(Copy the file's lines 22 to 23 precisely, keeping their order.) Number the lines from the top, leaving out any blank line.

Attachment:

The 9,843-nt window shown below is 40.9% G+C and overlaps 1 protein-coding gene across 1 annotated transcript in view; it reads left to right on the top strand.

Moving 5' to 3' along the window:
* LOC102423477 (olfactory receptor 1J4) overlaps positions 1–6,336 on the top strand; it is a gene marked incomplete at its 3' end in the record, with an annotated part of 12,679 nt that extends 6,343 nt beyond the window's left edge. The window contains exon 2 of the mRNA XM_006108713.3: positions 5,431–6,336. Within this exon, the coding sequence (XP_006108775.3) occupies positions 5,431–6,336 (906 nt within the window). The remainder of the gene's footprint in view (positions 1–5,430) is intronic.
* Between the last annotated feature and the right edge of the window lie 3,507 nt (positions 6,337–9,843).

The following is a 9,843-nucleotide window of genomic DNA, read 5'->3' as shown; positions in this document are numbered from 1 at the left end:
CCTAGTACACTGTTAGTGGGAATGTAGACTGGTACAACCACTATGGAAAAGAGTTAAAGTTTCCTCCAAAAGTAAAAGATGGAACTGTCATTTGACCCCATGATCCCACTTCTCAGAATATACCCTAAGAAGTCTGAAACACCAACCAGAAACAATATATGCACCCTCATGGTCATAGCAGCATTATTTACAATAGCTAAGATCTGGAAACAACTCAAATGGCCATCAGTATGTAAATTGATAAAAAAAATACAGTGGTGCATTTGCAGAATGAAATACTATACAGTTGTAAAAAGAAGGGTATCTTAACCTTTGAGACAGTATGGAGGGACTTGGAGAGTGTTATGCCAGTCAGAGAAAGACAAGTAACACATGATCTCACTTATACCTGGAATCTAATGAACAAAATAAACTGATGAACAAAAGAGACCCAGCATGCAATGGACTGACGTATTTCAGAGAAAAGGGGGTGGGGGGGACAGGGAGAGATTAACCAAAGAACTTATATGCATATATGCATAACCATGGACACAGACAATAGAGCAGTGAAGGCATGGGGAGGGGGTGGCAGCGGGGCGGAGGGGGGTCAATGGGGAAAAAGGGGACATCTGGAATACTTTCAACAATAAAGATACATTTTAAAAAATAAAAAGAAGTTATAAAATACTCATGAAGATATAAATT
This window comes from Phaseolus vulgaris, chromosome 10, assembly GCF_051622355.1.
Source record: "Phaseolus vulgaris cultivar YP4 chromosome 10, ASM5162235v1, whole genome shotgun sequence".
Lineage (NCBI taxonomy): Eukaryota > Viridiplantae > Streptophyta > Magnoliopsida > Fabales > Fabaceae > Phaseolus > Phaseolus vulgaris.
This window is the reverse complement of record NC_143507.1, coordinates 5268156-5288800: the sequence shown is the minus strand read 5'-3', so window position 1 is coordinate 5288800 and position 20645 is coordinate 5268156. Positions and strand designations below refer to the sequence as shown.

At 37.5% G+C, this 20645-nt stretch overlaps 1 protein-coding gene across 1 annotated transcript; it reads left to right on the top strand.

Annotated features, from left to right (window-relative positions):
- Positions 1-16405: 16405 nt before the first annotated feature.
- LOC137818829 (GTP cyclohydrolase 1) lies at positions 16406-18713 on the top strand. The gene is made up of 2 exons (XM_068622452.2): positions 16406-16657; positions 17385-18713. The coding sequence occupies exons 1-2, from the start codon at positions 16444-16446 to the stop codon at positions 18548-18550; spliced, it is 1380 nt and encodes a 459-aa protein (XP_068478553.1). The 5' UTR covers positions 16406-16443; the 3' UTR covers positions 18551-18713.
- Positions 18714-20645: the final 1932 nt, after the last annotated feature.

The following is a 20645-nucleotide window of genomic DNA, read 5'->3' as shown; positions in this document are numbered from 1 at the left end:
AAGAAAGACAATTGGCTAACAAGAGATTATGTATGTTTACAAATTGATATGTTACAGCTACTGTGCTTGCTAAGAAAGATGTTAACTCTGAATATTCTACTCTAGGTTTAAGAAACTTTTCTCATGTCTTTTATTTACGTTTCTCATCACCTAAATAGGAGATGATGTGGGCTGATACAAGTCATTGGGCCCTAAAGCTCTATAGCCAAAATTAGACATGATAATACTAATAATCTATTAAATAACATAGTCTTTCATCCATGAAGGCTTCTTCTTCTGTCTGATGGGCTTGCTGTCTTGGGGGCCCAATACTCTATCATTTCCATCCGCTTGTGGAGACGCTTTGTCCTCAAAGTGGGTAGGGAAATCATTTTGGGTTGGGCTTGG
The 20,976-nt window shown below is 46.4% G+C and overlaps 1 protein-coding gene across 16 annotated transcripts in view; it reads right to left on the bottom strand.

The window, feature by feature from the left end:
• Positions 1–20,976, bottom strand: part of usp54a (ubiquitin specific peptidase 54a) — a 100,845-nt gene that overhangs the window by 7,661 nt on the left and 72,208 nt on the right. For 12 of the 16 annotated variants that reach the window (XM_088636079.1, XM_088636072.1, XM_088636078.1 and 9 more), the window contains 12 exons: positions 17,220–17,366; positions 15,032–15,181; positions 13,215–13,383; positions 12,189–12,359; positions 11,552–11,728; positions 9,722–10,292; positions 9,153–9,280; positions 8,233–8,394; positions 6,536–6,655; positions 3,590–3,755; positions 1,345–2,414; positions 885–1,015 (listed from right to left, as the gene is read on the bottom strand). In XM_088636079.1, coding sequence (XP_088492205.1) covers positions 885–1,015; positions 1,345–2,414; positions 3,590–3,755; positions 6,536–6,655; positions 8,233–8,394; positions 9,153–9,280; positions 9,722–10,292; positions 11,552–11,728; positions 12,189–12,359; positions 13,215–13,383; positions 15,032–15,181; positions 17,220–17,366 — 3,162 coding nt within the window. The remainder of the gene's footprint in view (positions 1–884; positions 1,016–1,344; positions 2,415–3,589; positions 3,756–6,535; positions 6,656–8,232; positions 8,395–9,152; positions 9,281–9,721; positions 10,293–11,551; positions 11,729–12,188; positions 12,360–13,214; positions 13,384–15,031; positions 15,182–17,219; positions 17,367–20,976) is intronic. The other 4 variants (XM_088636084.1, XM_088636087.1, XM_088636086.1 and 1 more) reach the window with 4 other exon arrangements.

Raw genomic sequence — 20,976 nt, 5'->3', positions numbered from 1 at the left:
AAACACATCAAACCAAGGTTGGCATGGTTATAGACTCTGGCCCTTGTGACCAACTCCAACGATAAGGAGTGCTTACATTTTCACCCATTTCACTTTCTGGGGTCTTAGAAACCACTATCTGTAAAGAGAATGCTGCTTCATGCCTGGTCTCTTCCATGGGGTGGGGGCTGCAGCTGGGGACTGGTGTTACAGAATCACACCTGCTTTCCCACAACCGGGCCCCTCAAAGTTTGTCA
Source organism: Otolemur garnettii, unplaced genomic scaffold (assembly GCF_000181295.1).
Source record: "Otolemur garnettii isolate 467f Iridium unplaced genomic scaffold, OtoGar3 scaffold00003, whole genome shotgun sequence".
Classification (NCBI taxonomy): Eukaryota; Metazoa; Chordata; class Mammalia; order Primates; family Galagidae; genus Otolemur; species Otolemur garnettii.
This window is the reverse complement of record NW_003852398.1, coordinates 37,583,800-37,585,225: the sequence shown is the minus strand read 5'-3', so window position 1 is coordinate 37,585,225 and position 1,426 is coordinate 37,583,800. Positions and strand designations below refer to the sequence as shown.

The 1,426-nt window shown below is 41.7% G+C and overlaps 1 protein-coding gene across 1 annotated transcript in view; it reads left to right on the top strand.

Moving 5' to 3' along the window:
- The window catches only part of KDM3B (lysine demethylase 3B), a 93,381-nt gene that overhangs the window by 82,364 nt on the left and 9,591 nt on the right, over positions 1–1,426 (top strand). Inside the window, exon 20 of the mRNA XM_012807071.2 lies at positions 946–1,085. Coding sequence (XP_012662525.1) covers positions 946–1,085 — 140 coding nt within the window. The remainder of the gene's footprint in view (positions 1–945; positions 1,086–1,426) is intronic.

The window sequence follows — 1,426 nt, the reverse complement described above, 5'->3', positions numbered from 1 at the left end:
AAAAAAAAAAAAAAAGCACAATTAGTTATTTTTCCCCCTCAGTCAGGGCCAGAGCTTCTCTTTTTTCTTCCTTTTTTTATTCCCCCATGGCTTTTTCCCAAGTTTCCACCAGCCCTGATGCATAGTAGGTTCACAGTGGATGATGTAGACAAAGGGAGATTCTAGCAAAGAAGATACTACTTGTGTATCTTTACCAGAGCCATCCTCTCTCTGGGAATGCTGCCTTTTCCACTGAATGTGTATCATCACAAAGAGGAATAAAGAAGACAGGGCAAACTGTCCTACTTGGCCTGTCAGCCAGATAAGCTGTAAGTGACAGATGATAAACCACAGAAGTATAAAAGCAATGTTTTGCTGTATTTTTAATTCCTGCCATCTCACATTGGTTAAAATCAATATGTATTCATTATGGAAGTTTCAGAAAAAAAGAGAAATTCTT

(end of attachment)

AAACACATCAAACCAAGGTTGGCATGGTTATAGACTCTGGCCCTTGTGACCAACTCCAACGATAAGGAGTGCTTACATTTTCACCCATTTCACTTTCTGGGGTCTTAGAAACCACTATCTGTAAAGAGAATGCTGCTTCATGCCTGGTCTCTTCCATGGGGTGGGGGCTGCAGCTGGGGACTGGTGTTACAGAATCACACCTGCTTTCCCACAACCGGGCCCCTCAAAGTTTGTCA
Source organism: Otolemur garnettii, unplaced genomic scaffold (assembly GCF_000181295.1).